What are Invasive Species?
An invasive species is one that is not native and whose introduction causes harm, or is likely to cause harm to Michigan's economy, environment, or human health.
Many non-native species in Michigan, including fruits, vegetables, field crops, livestock and domestic animals, are important to our economy and lifestyle. Most non-native species are not harmful and may provide economic benefits. Invasive species cause harm when they out-compete native species by reproducing and spreading rapidly in areas where they have no natural predators and change the balance of the ecosystems we rely on.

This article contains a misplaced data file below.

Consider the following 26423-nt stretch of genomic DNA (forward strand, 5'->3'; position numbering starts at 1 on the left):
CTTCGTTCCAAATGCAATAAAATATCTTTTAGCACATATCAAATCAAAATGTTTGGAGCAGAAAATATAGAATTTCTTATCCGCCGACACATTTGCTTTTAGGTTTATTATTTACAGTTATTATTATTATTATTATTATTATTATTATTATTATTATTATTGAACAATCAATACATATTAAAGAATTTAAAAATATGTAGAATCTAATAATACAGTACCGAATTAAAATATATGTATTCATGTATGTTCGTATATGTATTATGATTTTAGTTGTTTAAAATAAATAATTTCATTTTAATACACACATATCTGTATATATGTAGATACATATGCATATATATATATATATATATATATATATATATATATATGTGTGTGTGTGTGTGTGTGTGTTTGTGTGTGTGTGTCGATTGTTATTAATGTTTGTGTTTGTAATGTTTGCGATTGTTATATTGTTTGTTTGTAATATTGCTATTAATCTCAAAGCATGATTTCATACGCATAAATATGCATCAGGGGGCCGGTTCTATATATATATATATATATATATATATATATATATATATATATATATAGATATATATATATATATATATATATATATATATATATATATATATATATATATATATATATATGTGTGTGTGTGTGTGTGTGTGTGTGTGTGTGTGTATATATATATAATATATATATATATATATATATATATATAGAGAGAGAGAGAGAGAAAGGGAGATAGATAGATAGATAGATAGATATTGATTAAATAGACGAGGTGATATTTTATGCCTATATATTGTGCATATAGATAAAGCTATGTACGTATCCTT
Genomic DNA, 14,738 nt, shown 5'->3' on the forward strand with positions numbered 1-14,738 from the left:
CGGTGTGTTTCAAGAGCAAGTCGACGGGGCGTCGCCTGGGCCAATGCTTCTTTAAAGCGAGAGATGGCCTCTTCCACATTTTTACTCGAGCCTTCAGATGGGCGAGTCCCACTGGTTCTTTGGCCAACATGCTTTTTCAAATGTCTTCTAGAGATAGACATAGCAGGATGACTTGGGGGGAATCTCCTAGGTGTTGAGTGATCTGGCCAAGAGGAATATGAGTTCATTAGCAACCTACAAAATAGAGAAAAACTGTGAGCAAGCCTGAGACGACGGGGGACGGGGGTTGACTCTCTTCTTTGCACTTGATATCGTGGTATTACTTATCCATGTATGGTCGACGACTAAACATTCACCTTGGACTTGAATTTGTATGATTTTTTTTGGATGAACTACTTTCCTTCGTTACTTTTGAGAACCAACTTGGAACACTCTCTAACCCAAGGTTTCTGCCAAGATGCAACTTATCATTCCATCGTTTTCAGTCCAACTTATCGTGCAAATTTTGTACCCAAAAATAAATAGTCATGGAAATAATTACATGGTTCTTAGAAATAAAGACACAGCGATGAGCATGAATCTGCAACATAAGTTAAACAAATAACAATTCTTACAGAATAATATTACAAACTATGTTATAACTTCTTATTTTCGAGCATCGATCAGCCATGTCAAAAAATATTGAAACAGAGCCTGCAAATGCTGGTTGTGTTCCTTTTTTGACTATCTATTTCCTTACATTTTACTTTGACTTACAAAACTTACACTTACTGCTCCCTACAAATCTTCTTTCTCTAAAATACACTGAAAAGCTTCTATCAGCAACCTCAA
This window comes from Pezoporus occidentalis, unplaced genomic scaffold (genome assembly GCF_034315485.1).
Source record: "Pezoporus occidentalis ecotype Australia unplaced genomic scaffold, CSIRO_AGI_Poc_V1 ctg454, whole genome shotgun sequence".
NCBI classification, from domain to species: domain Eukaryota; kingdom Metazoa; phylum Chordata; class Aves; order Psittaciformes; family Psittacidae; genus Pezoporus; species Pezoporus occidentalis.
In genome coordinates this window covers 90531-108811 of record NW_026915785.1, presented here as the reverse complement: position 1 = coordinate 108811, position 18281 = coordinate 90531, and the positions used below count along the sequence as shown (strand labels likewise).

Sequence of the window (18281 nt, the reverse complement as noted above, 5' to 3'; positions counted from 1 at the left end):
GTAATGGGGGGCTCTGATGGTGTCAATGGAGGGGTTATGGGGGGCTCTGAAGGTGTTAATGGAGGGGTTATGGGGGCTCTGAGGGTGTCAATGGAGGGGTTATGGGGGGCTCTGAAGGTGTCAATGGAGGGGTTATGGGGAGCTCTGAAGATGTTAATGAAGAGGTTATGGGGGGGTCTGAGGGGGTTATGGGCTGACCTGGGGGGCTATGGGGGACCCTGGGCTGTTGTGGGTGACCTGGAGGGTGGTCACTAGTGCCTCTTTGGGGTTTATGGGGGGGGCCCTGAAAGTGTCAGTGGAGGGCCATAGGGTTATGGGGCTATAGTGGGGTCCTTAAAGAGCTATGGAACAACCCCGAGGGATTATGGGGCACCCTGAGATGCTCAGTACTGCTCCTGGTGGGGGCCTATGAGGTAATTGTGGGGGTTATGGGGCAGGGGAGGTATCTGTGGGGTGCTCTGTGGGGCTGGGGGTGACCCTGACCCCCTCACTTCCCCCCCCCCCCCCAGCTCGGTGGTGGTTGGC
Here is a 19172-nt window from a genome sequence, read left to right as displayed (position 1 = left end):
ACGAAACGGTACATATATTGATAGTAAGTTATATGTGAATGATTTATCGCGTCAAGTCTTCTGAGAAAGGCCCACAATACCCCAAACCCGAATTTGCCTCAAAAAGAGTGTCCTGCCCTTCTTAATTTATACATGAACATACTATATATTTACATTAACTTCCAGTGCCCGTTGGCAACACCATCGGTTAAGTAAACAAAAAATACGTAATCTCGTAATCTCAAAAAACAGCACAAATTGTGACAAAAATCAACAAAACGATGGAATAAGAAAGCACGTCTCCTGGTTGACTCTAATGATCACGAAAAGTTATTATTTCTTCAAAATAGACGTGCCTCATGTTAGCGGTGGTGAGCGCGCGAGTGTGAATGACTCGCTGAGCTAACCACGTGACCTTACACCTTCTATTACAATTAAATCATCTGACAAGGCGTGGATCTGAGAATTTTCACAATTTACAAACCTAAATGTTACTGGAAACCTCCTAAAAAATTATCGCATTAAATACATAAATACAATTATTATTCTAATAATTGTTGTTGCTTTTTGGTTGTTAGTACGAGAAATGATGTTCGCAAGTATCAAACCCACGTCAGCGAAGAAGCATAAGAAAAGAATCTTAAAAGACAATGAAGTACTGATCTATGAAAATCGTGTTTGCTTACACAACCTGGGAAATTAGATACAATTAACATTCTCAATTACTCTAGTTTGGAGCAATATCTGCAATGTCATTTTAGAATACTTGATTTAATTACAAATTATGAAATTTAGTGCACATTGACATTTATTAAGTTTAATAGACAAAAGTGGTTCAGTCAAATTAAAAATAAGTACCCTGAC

- State awards more than $3.5 million to battle invasive species
- State agencies ask people to check trees for hemlock woolly adelgid
- MI Dept. of Agriculture & Rural Development Seeks Comments on Proposed Hemlock Woolly Adelgid Interior Quarantine
- DNR continues effort battling invasive grass carp in Lake Erie Basin
- Emerald Ash Borer Detected in Baraga County